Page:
Lloyd Kahn is one of America’s great builders. His career spans five decades of developing efficient and inventive uses of materials, space, and energy. More than just prescient, he established many principles of green building that are now mainstream.
Lloyd pioneered many geodesic dome homes in the 1960s and published early versions of today’s tiny houses in the 1970s. He founded Shelter Publications and penned many books on homebuilding, including the natural-materials bible, Home Work: Handbuilt Shelter. Now 80, he continues to accept speaking engagements and writes almost daily.
I’ve taken to telling people I’m not the tiny homes guy, I’m the build-it-yourself guy, and that the important thing about the tiny home “movement” is not that all people should be living in tiny homes, but that the size of new homes should be getting smaller, rather than continuing to grow in size.
Check out The Shelter Blog, which complements Lloyd’s business much as Engineer Unplugged complements mine. In it, Lloyd and his partners discourse on various examples of architecture they’ve found, with a definite emphasis on the small and unique. I love it.
Last night, in addition to a heck of a lunar eclipse, was the beginning of the Jewish holiday Sukkot. The goal of the holiday is to construct a temporary outdoor shelter, or sukkah, and spend as much time as possible inside it over the next eight days. For a carpenter and outdoor enthusiast, it’s basically the coolest holiday ever. I finally have a yard of my own this year and I jumped at the chance to build something.
For the corner posts of my 6-foot-by-6-foot sukkah, Jas lent me four tree trunks he’d cut to use as fence posts. I stabilized the posts and framed the open ceiling using an oft-overlooked construction material: cross-country skis. They’re slender, stiff, and super strong in flexure. I lashed the skis to the posts with rope, following the method I learned in Scouting: wrap thrice, frap twice.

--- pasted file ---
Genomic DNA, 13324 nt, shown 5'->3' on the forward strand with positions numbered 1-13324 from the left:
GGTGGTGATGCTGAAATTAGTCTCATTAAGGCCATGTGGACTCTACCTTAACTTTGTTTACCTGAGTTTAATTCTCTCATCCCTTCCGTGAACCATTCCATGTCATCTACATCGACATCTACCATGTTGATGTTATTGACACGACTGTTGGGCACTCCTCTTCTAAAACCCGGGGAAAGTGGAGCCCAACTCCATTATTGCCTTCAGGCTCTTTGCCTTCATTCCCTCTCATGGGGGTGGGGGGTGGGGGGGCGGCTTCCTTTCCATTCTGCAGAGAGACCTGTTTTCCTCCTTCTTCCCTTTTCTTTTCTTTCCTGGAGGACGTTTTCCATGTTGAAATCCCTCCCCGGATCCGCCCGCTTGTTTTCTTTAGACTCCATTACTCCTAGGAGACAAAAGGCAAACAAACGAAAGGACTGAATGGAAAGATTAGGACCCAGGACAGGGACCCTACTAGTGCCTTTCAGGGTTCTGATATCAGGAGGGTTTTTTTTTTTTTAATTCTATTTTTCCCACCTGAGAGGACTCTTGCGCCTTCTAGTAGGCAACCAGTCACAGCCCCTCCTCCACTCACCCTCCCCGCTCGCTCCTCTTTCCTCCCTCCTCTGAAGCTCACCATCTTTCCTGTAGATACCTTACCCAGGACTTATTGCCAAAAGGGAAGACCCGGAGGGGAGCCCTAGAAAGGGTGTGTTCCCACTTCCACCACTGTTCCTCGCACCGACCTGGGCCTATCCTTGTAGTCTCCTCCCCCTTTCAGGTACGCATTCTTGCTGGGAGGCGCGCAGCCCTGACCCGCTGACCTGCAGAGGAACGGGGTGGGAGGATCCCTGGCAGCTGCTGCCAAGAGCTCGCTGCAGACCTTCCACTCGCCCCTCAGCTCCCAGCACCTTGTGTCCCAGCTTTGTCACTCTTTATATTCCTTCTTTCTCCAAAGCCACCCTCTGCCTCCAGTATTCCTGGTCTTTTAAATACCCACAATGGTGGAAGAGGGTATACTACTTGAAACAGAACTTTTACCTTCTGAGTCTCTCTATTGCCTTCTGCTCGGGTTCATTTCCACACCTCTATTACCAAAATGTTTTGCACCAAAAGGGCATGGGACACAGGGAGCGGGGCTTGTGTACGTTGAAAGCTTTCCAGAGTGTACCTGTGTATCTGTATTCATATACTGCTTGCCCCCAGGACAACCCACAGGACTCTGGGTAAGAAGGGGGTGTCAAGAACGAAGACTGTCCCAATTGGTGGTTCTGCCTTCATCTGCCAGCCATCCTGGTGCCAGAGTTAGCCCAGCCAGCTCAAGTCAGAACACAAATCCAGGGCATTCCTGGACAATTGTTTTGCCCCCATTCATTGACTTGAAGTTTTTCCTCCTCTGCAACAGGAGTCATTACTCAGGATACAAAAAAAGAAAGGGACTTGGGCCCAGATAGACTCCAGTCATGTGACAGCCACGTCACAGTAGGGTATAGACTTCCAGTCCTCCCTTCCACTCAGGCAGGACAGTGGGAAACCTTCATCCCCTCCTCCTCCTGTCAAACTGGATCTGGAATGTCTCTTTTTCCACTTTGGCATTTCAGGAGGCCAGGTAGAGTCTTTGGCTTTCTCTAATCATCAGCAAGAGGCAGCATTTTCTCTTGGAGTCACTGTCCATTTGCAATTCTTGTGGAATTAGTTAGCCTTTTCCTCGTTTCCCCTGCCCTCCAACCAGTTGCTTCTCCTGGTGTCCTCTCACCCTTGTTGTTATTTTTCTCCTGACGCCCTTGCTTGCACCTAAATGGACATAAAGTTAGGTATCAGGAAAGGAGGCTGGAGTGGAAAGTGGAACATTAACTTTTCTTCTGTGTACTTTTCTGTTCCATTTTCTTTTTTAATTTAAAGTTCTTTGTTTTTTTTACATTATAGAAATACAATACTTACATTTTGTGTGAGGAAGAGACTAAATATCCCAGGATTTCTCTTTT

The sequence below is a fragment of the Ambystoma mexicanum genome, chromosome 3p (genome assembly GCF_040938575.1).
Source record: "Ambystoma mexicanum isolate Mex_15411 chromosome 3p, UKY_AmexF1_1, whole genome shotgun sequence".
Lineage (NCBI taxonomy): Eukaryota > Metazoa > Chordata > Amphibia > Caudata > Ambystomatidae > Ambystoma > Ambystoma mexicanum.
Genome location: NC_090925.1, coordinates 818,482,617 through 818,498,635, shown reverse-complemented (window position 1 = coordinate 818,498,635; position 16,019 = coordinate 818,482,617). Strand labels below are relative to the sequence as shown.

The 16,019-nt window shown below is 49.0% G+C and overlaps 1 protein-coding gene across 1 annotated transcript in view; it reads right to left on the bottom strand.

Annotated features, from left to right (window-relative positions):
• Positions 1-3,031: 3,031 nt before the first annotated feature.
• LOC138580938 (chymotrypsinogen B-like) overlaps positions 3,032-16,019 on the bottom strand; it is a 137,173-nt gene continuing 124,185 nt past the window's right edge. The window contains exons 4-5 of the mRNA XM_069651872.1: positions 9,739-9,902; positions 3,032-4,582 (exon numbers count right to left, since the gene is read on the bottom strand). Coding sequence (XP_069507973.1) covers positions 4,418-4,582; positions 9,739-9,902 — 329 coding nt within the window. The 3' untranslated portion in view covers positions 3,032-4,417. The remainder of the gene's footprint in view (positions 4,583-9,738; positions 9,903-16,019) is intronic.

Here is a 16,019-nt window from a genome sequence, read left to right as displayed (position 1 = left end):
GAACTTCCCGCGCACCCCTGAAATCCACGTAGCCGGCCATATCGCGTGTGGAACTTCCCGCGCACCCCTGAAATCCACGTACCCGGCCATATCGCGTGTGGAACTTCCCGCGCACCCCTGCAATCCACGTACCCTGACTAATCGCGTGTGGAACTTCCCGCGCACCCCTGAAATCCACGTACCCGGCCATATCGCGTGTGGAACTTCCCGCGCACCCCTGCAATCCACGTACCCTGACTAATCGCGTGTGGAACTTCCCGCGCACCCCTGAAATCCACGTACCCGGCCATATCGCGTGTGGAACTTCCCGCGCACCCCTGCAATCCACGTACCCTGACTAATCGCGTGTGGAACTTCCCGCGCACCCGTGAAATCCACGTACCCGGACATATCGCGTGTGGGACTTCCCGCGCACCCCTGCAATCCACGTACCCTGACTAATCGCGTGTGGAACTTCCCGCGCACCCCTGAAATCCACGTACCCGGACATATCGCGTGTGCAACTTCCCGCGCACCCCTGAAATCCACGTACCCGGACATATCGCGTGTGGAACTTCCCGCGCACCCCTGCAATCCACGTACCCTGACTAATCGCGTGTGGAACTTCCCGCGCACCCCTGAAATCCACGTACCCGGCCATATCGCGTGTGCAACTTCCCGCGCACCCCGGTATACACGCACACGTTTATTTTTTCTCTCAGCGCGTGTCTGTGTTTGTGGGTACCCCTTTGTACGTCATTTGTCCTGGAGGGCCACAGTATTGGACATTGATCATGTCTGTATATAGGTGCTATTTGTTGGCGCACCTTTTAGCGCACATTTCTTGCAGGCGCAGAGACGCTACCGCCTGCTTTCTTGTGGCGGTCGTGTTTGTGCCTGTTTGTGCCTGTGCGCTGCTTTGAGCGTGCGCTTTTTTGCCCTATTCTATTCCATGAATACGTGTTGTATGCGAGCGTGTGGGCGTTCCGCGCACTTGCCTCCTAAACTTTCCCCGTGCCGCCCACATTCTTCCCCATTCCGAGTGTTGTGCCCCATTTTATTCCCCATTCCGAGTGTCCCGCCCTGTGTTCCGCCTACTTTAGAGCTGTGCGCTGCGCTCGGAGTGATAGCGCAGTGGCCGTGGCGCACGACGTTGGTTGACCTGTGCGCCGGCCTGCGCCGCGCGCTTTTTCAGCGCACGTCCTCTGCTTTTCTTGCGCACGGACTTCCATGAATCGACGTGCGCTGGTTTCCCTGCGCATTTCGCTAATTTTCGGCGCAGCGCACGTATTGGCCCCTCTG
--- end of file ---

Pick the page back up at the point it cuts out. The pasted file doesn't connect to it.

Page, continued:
The sukkah frame.
The only thing I purchased for the project was a package of zip ties, which I used to secure tarps to the corner posts and ceiling frame on three sides. At ground level I weighed the tarps down with rocks and a tent stake. They’re not completely taut, so when the wind blows my walls move in and out, as if the sukkah is breathing.
The roof needs to be partially, but not entirely, covered with a material that was once alive. I collected about 20 sticks of appropriate length from the woods and laid them across the ceiling frame, then tied them down with a couple more ropes. It’s a delightful spot. I aim to eat my meals here for the duration of the holiday, sleep here at least once (Vermont fall means lots of frosty nights but I’ll watch the weather), and work from the sukkah as much as I can. Including this blog entry!
Ecovative is an Albany-based company that manufactures products from agricultural waste and mycelium, a mushroom that acts like a natural glue. The mycelium digest the agricultural products and grow around them to form rigid shapes. Today most of Ecovative’s business comes from packaging products – they’re as light as Styrofoam and cost about the same, yet they’re natural and biodegradable and thus much easier on the planet. But the company has its sights on another mycelium product that could rock the building industry: insulation.
I had the pleasure of meeting Ecovative engineer Sam Harrington at Yestermorrow Design/Build School two years ago. He brought a prototype house on wheels built with their mushroom insulation. It has an R-value comparable to dense-packed cellulose. Best of all, it’s a living organism, and regrows itself to fill every space in the wall cavity. I’m excited to see where this product goes.